Memorial Day Weekend -- the weekend during which people remember and honor those who sacrificed in war -- is now a thing of the past. I will take down the flag today and the TV may be less full of war movies.
But yesterday, there was one war movie after another on several TV channels. Some were better than others, some more grisly than others, some more flag-waving patriotic than others, some filled with more cardboard characters than others.
It made me wonder: Does any veteran, anyone who has actually gone in harm's way, watch this shit? I watched some, but I have never been shot at, never been bombed, never lost a near and dear friend, never been scared out of my wits in inexplicable circumstances, never been soul-seared beyond sorrow, never gone numb by necessity to the whatever humanity I possessed, never begged within for something -- anything -- that would get me out of here, never been forced to look within and be appalled, never....
Do veterans watch this shit?
I can imagine longing to have memory serve the truth, but after enough frustration, enough half-baked, technicolor stories ... why try? Why lie? To share the memories that count is impossible. And the same can probably be said for any memory, though of course it may not be socially de rigueur to say so.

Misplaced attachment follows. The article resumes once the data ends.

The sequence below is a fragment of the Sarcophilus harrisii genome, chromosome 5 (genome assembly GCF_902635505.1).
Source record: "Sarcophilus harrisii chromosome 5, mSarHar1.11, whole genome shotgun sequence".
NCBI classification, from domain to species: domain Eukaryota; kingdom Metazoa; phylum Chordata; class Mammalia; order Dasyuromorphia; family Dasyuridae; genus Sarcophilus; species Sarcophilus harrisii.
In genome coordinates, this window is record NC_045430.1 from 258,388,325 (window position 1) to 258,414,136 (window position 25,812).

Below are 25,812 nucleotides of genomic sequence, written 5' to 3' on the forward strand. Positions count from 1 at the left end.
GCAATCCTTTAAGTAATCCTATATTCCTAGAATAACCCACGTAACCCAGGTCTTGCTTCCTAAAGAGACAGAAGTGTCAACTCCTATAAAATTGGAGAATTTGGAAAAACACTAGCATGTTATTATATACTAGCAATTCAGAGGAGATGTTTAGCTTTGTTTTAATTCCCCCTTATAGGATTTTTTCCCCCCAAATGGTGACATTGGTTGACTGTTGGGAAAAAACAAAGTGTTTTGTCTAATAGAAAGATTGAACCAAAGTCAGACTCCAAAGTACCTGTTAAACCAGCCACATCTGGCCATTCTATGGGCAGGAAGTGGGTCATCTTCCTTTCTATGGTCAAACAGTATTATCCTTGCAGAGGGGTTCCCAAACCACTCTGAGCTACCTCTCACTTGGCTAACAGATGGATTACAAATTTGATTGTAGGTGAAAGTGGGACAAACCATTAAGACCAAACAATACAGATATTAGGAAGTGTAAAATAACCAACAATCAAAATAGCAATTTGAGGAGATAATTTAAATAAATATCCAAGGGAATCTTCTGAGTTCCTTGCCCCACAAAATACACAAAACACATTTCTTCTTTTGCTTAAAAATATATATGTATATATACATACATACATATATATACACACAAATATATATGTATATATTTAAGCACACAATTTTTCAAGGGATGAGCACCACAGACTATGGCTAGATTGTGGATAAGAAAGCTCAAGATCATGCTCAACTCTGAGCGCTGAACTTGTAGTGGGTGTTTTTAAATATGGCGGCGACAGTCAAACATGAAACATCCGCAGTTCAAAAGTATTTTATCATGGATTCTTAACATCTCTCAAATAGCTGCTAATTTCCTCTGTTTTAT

Do veterans -- the people with experience -- relive or find relief in the silver screen or the 500-page novel or the television with its ads?
I once sat across a grey, Formica-topped kitchen table from a vet and asked him questions in my role as a reporter. At first, the questions were easy -- name, birth, brothers, sisters, education, etc. But when the questions took him back to his time in Vietnam, it got harder and harder and finally ... he broke down and cried the tears of a man who remembered all too well.
And I, the reporter and movie-goer and TV-watcher and American voter ... was profoundly ashamed.